Talking to yourself: It’s not just for crazy people anymore.

I am now staring at the barrel of the 6 week Esperanto Challenge gun. I have only 3 weeks left. Yikes! So I have to find a way to improve my spoken Esperanto fast. The problem is, although Esperanto has up to two million speakers worldwide, there are none to be found in my area. So what is an aspiring Esperantista  to do? Talk to himself of course!

I know that what I should really do is get on Skype and find a willing victim…er…partner with whom to practice Esperanto. I just cannot seem to pull it off however. So the next best thing is to talk to myself. This is most efficient if you record yourself. Second to that is talking to yourself in the mirror. Take a subject. Any subject will do; lettuce, mice, red paint. It doesn’t matter. Chances are that whatever subject you choose will have you running to the dictionary to acquire the vocabulary necessary to talk about the subject. That is one part of the magic. The other of course, is to get your brain and your mouth to pronounce the words. I find that after repeating a paragraph ten to twenty times, my brain begins to get it.

So there you have it.Talking to yourself is a simple, always available technique to improve your foreign language skills.

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Passive vs Active

I think it is odd how when learning a foreign language, one can learn vocabulary passively or actively. This phenomena is very much evident when I read stuff written in Portuguese or Italian. I can recognize tons of words because they are words that share a Latin root with Spanish but as I try to memorize them to use them in my speech, they don’t stick the way I feel they should.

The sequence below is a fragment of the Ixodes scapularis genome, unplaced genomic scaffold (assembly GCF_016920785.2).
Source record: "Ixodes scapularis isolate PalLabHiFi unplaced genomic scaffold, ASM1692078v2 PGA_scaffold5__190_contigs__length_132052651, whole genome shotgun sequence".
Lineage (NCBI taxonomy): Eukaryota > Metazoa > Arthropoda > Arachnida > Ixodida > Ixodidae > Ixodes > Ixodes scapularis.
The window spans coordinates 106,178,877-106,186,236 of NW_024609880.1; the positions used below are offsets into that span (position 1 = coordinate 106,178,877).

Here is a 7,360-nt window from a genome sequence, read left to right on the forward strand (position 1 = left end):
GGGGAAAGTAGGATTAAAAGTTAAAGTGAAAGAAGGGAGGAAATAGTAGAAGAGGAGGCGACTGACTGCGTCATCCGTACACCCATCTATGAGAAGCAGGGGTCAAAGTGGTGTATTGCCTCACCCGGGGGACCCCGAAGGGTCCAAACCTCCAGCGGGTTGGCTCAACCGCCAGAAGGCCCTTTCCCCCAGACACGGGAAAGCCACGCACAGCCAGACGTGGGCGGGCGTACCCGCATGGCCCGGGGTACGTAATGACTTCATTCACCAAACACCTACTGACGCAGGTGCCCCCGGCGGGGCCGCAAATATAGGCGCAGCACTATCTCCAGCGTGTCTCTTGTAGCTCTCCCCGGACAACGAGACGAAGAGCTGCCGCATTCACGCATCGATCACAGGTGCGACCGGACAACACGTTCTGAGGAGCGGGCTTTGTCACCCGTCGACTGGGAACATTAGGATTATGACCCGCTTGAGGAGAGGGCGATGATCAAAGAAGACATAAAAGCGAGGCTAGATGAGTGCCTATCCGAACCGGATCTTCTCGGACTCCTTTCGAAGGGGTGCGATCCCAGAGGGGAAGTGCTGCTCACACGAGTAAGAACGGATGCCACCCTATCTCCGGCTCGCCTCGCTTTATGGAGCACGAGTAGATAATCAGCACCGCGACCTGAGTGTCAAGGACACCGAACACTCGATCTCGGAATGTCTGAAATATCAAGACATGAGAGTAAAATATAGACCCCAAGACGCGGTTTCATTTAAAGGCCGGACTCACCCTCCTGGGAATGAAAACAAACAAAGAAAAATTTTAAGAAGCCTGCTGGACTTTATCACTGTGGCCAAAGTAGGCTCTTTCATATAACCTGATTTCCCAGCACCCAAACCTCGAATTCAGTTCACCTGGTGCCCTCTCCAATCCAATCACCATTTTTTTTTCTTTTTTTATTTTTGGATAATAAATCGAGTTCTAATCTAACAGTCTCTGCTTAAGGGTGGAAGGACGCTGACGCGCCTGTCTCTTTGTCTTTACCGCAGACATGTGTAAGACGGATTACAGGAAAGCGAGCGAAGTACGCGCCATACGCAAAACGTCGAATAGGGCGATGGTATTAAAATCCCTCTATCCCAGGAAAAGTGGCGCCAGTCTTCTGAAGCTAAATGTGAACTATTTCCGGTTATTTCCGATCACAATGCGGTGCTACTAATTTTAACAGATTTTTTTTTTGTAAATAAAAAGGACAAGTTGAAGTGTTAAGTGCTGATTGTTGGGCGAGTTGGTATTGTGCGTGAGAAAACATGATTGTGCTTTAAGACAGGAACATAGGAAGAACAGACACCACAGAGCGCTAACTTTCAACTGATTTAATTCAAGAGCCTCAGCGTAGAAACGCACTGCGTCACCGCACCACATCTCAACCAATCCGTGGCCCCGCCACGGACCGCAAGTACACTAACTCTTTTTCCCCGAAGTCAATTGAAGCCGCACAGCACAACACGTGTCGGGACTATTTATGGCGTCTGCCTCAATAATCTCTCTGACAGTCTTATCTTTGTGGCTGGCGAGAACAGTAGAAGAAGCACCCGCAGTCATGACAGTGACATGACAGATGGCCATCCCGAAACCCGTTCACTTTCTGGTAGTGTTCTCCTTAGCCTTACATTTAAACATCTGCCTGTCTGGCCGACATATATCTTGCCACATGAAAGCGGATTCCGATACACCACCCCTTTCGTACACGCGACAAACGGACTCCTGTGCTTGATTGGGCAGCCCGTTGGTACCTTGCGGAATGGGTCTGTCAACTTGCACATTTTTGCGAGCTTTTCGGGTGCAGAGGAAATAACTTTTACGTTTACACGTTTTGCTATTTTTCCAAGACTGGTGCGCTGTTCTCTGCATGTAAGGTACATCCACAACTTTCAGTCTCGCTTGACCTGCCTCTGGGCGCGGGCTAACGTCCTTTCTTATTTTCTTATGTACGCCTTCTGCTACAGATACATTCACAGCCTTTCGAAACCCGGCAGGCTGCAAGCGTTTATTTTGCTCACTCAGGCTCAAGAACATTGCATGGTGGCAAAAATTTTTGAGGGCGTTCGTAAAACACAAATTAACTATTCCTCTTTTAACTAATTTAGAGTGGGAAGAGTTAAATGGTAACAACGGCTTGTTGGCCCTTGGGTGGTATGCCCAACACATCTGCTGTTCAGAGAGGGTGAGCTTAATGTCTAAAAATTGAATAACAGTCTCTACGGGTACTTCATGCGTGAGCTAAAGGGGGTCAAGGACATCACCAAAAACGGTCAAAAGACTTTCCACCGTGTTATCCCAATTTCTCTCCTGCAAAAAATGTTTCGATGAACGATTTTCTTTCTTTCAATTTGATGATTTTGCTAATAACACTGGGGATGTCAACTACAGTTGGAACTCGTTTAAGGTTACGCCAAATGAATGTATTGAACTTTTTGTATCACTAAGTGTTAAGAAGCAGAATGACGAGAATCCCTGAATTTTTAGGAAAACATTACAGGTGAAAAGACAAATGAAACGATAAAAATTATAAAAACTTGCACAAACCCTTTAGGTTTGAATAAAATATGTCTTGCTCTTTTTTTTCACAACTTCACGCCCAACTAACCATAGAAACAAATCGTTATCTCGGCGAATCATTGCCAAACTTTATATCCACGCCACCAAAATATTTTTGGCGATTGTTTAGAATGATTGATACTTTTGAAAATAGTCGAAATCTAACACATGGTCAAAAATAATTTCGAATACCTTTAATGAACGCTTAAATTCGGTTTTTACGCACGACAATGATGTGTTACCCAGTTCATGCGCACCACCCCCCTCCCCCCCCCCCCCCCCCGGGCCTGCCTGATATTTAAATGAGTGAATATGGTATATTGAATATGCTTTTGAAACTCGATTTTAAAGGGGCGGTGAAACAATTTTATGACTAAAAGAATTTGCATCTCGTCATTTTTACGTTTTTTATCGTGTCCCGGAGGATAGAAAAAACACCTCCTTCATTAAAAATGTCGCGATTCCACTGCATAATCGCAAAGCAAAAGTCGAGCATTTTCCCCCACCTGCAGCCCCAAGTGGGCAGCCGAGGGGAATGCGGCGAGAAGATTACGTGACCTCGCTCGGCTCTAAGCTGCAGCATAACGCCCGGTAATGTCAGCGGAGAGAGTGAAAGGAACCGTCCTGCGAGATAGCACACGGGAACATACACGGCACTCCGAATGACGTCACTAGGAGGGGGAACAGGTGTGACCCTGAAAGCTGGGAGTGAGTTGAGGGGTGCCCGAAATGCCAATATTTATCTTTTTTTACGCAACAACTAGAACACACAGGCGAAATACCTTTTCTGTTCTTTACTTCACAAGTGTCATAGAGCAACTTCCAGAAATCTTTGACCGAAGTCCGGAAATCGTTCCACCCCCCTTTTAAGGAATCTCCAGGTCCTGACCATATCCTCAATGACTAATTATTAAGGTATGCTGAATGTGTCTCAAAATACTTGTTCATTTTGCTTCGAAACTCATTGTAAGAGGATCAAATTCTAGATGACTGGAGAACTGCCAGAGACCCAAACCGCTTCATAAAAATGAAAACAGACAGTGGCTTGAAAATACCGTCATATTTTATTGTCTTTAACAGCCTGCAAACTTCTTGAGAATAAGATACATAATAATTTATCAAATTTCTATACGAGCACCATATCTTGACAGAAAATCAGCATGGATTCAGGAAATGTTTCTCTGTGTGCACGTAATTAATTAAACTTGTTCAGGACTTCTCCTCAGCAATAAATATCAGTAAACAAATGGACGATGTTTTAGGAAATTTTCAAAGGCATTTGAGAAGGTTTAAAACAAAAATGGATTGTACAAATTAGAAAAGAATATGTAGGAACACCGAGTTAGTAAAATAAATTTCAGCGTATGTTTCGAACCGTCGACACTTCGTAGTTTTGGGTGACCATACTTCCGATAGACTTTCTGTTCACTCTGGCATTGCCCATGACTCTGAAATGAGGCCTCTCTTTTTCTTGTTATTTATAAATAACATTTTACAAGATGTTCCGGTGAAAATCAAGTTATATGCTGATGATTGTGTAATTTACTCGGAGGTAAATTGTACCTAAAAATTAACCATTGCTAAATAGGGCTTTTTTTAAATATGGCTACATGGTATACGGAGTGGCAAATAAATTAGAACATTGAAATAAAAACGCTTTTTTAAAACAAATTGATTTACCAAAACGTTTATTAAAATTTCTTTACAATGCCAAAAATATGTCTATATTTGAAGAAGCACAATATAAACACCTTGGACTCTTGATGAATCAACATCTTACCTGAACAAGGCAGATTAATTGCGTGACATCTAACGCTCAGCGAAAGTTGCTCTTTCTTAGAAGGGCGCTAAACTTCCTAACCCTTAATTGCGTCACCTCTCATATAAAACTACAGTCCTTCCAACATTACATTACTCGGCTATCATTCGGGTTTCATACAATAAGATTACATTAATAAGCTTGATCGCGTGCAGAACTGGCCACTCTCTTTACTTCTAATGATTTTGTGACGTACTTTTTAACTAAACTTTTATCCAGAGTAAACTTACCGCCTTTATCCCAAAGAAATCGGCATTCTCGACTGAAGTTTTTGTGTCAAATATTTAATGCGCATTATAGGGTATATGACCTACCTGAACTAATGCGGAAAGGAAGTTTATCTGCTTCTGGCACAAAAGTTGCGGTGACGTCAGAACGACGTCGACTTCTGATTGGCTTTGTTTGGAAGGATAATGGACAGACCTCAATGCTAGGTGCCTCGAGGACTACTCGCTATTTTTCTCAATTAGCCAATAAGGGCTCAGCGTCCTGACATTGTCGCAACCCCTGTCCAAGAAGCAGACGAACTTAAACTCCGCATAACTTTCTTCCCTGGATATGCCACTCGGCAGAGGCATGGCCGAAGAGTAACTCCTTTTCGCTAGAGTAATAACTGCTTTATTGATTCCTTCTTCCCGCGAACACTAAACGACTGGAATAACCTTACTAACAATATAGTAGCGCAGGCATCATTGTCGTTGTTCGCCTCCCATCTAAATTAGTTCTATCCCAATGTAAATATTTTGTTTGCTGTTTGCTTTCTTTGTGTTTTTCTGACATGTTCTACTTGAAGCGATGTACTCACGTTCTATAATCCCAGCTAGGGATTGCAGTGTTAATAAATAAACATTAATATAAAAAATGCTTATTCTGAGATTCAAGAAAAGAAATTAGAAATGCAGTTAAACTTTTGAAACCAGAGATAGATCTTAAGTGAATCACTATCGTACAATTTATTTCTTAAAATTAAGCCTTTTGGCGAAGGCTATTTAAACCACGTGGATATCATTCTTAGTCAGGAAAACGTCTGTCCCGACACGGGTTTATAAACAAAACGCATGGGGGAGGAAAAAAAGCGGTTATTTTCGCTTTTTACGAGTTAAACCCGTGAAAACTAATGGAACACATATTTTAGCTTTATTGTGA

Interesting for sure.

OTHERWISE…

I have learned a couple of things on my quest to speak  six to eight languages. The first is handles. Handles in foreign language learning, as I understand the term, are phrases very commonly used universally. For example, the phrase “if I had…” is used a lot in the English language and it is as commonly used in other languages. Another one is “if you like…”. So you learn these phrases in your target language and you can start conversing in that language in no time. Unfortunately, NONE of the books I have seen so far in ANY language, deals with these.

I first became aware of the concept of handles by watching a YouTube video by KiraPepelu.

The other thing I learned recently that may really accelerate my language learning is that by writing the target language, your brain learns the language actively and thus you can more readily use the language. Interesting idea and one that I believe to be true because one you write, you are in essence talking to your reader thus you are conversing in the target language.

A LOFTY GOAL

I think once I feel comfortable with the languages I have set out to learn to fluency, I will pick a dying language and learn it as a way to try to delay that language’s demise. I recently read an article while waiting at the dentist’s office, about all the languages in the world that have but a handful of active speakers left. That would be cool.

Thank you for stopping by!